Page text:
How to Make an Acoustic Barrier

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An acoustic barrier is intended to separate one instrument from another. Make an acoustic barrier with tips from an acoustics specialist in this free video on soundproofing.

Part of the Video Series: How to Soundproof a Room
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Video Transcript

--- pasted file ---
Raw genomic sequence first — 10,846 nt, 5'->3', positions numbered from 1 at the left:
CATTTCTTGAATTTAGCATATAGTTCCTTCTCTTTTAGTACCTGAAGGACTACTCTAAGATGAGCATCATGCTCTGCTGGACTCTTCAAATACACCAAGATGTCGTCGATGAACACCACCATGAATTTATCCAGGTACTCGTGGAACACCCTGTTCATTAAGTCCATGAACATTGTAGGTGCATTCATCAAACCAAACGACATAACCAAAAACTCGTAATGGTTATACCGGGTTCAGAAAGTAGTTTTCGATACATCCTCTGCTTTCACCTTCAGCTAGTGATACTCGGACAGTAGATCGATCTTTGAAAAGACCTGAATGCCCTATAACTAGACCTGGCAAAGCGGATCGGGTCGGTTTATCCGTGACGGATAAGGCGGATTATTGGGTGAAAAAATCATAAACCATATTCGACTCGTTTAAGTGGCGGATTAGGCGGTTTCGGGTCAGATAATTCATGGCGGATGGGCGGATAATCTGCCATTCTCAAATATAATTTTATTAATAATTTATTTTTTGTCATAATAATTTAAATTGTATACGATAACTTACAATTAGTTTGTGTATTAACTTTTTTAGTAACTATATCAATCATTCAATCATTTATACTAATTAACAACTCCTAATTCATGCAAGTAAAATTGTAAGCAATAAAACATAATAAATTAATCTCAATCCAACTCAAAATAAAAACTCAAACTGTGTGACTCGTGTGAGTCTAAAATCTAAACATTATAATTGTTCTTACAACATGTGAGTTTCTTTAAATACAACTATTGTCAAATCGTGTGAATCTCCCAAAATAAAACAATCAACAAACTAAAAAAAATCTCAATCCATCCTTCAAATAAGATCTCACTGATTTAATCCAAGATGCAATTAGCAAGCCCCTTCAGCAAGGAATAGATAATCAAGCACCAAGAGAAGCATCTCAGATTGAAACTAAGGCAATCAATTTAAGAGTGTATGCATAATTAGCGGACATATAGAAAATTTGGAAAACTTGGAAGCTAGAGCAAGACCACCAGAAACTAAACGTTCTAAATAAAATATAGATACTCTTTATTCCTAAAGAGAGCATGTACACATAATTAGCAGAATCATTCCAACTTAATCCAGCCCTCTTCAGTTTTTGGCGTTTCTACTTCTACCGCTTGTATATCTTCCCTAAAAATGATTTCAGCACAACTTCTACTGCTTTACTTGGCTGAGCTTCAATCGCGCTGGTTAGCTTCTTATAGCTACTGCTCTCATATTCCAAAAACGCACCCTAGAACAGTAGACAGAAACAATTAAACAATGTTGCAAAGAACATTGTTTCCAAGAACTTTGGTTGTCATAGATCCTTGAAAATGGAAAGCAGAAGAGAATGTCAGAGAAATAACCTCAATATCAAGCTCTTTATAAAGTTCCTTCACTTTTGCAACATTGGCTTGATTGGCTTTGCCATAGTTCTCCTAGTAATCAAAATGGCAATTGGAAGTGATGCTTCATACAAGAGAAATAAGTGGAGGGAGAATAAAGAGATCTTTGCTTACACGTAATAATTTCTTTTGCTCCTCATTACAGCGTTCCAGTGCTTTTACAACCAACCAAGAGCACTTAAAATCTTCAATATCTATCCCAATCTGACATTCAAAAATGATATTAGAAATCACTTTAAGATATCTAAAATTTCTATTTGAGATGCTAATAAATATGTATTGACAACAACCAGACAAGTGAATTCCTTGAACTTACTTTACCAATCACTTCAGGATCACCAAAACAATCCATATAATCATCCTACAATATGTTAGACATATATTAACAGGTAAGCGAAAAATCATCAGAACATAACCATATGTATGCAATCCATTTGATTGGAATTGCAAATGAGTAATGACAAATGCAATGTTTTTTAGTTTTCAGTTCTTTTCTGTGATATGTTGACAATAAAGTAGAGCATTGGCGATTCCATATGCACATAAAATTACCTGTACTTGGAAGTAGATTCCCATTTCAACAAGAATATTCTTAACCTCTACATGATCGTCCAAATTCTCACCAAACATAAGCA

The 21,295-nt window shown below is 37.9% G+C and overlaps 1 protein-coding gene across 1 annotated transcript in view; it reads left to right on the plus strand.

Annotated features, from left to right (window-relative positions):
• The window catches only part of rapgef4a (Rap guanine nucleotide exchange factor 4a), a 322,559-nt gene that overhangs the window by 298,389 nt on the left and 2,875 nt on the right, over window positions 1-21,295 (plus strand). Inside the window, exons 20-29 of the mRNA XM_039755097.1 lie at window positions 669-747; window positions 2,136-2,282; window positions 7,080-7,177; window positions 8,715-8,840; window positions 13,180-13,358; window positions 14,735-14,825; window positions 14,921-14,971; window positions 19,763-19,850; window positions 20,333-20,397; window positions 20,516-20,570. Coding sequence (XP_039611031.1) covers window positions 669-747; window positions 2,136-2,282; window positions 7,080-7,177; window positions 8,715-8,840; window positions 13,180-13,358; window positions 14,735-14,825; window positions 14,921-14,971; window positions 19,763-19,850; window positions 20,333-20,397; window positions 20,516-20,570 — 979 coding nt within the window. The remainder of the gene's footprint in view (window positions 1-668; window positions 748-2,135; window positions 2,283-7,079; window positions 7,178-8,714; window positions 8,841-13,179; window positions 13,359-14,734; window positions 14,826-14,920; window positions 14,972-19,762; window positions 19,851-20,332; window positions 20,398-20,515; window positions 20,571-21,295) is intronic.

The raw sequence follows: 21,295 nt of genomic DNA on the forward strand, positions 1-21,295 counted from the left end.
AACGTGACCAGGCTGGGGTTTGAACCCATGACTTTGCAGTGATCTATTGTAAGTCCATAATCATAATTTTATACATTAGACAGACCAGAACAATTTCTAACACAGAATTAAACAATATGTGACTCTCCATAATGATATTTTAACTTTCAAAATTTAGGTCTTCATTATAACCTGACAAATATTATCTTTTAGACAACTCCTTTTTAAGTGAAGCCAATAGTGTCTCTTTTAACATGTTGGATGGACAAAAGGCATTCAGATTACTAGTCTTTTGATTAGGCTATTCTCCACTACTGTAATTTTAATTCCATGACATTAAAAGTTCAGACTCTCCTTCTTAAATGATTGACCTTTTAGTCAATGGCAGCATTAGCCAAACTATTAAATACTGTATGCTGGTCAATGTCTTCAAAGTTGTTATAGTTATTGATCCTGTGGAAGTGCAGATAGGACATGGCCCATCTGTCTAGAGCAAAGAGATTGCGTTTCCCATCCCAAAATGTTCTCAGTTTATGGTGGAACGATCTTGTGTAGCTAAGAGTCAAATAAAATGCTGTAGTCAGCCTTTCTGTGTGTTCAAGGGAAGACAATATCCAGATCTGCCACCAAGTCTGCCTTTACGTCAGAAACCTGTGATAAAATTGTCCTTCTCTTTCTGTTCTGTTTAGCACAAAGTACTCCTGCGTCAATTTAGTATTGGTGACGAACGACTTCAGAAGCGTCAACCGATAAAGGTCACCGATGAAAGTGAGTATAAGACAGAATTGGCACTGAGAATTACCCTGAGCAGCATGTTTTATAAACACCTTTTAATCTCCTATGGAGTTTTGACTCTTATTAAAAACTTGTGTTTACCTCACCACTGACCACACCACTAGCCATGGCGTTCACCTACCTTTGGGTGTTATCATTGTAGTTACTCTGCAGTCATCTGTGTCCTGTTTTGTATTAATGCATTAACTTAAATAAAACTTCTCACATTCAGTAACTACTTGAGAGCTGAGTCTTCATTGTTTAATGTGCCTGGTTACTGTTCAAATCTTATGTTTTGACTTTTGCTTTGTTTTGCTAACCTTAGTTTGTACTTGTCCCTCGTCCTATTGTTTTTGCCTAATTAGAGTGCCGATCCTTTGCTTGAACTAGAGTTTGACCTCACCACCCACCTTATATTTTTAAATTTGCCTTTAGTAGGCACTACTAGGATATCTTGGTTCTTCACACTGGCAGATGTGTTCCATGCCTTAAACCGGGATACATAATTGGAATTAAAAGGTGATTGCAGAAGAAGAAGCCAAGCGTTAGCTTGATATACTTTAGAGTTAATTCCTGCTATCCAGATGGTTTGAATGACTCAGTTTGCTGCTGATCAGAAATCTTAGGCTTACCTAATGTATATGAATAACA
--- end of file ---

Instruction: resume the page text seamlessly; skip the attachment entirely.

Hi, I'm Arthur Noxon, president of Acoustic Sciences. Right now we're going to talk about how to make an acoustic barrier. Now the purpose of this barrier is to be inside of a home studio. And now the second purpose of a barrier is usually to separate one instrument from another instrument, so that the mics associated with recording one instrument aren't picking up bleed from the next door neighbor, these are typically called gobos. And so now, a gobo is, there's different kinds of gobos, and so the first and most common one would be a sound absorbing gobo. So this is 2 inch air conditioning duct board. This is a sound absorbing panel, 2 inches is the minimum thickness that we use in our company. And this absorbs treble but not bass. And so if you're just trying to isolate treble, it's a very good product. Notice that this side of it (check, check, testing, 1,2,) you can hear it's fairly dead, as far as reflecting treble. This side (check, check, testing 1,2) you probably can hear that it's got a little sizzle factor. So if you use this product, even if you covered it with some fabric or something, one side would be treble reflective, the other side would be treble absorptive. Okay. Now the next version of a gobo, or sound barrier, is a sound absorbing barrier. Now this is- has a little fabric on the face of it, but this is a same sound panel, but instead of tin foil on the back of it, like that, we have masonry board, the type that you use for doing tile work, and it's been glued down. Now this product is very- what happens with this product is the bass can't get through it. When you're using just the light weight sound panel, the bass just blows through the sound panel, there's nothing to keep the bass from going through, so you have a bass bleed, but no treble bleed. When you're using a product like this, you have bass isolation, because of the weight, and you have treble isolation, because of the glass. Now the bass is isolated, but it's reflected back into the area that it came from, because this amount of material is not enough to absorb much bass, 2 inches of fiberglass only absorbs down to about a half an octave below middle C. So a gobo that reflects bass, remember, it keeps the bass inside of the recording space where the bass was coming from, so it causes more bass to be inside the gobo space. Okay. This is an interesting version, this is more of a finished product, but it's a form of a gobo. A hard heavy interior core, but with absorption on both sides. Now you have an instrument here, and an instrument here, you've got a bass barrier between the instruments, and you have a treble range absorber on either side. So that is the typical gobo assembly. And in our case, we take a piece of 2 by 4, we make a little notch here, and a little notch here, take a piece of medite, or we can take a piece of hardy board, or backer board, glue it into the notch, and you have a frame with a bass barrier in the middle that's holding it all together, and then you have absorption on either side of it, and then cover it with fabric, staple the fabric on, and you're done.

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